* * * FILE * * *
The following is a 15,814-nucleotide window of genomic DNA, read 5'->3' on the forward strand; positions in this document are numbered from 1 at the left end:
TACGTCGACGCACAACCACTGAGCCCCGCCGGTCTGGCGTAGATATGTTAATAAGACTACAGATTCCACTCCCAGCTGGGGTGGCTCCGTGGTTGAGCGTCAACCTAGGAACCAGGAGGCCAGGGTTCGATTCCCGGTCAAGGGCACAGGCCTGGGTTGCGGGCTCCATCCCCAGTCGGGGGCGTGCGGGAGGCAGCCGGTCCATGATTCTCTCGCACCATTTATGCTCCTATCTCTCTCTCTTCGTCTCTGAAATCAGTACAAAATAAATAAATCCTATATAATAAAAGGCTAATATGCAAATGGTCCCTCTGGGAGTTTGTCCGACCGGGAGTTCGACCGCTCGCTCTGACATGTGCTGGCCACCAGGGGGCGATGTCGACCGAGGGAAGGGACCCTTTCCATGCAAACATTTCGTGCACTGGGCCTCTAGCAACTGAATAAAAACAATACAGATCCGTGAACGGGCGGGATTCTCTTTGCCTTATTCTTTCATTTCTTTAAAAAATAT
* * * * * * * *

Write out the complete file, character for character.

The following is a 15,814-nucleotide window of genomic DNA, read 5'->3' on the forward strand; positions in this document are numbered from 1 at the left end:
TACGTCGACGCACAACCACTGAGCCCCGCCGGTCTGGCGTAGATATGTTAATAAGACTACAGATTCCACTCCCAGCTGGGGTGGCTCCGTGGTTGAGCGTCAACCTAGGAACCAGGAGGCCAGGGTTCGATTCCCGGTCAAGGGCACAGGCCTGGGTTGCGGGCTCCATCCCCAGTCGGGGGCGTGCGGGAGGCAGCCGGTCCATGATTCTCTCGCACCATTTATGCTCCTATCTCTCTCTCTTCGTCTCTGAAATCAGTACAAAATAAATAAATCCTATATAATAAAAGGCTAATATGCAAATGGTCCCTCTGGGAGTTTGTCCGACCGGGAGTTCGACCGCTCGCTCTGACATGTGCTGGCCACCAGGGGGCGATGTCGACCGAGGGAAGGGACCCTTTCCATGCAAACATTTCGTGCACTGGGCCTCTAGCAACTGAATAAAAACAATACAGATCCGTGAACGGGCGGGATTCTCTTTGCCTTATTCTTTCATTTCTTTAAAAAATAT